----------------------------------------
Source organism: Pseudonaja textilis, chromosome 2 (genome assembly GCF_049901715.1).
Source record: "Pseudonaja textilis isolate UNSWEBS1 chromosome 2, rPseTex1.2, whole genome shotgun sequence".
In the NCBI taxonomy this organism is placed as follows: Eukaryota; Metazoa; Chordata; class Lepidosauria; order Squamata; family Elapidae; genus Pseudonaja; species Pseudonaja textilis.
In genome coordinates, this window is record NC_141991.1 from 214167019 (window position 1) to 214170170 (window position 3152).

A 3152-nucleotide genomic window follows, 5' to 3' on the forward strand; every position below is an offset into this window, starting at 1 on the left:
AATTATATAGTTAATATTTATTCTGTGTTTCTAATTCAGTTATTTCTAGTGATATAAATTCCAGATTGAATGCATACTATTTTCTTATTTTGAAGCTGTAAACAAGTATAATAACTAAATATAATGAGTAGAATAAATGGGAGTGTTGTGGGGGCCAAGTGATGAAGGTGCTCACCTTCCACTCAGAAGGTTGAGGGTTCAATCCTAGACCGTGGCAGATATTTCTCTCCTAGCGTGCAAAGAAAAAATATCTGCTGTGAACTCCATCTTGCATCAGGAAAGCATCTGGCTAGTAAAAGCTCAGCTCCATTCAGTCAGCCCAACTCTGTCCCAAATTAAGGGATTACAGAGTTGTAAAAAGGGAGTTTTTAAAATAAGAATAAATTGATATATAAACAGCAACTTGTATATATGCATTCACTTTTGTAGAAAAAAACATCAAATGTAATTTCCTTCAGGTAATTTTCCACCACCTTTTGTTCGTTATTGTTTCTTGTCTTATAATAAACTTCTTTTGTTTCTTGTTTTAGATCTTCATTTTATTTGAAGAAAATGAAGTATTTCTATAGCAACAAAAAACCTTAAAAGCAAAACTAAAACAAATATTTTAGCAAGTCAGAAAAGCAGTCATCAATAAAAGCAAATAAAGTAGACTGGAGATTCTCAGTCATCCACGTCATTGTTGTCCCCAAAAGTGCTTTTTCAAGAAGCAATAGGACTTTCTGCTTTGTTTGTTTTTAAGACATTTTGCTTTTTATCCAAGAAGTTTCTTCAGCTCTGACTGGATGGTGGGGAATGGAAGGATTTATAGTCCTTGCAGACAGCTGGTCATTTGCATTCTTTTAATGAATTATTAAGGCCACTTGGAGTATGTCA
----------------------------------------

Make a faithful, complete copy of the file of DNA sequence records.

Source organism: Pseudonaja textilis, chromosome 2 (genome assembly GCF_049901715.1).
Source record: "Pseudonaja textilis isolate UNSWEBS1 chromosome 2, rPseTex1.2, whole genome shotgun sequence".
In the NCBI taxonomy this organism is placed as follows: Eukaryota; Metazoa; Chordata; class Lepidosauria; order Squamata; family Elapidae; genus Pseudonaja; species Pseudonaja textilis.
In genome coordinates, this window is record NC_141991.1 from 214167019 (window position 1) to 214170170 (window position 3152).

A 3152-nucleotide genomic window follows, 5' to 3' on the forward strand; every position below is an offset into this window, starting at 1 on the left:
AATTATATAGTTAATATTTATTCTGTGTTTCTAATTCAGTTATTTCTAGTGATATAAATTCCAGATTGAATGCATACTATTTTCTTATTTTGAAGCTGTAAACAAGTATAATAACTAAATATAATGAGTAGAATAAATGGGAGTGTTGTGGGGGCCAAGTGATGAAGGTGCTCACCTTCCACTCAGAAGGTTGAGGGTTCAATCCTAGACCGTGGCAGATATTTCTCTCCTAGCGTGCAAAGAAAAAATATCTGCTGTGAACTCCATCTTGCATCAGGAAAGCATCTGGCTAGTAAAAGCTCAGCTCCATTCAGTCAGCCCAACTCTGTCCCAAATTAAGGGATTACAGAGTTGTAAAAAGGGAGTTTTTAAAATAAGAATAAATTGATATATAAACAGCAACTTGTATATATGCATTCACTTTTGTAGAAAAAAACATCAAATGTAATTTCCTTCAGGTAATTTTCCACCACCTTTTGTTCGTTATTGTTTCTTGTCTTATAATAAACTTCTTTTGTTTCTTGTTTTAGATCTTCATTTTATTTGAAGAAAATGAAGTATTTCTATAGCAACAAAAAACCTTAAAAGCAAAACTAAAACAAATATTTTAGCAAGTCAGAAAAGCAGTCATCAATAAAAGCAAATAAAGTAGACTGGAGATTCTCAGTCATCCACGTCATTGTTGTCCCCAAAAGTGCTTTTTCAAGAAGCAATAGGACTTTCTGCTTTGTTTGTTTTTAAGACATTTTGCTTTTTATCCAAGAAGTTTCTTCAGCTCTGACTGGATGGTGGGGAATGGAAGGATTTATAGTCCTTGCAGACAGCTGGTCATTTGCATTCTTTTAATGAATTATTAAGGCCACTTGGAGTATGTCA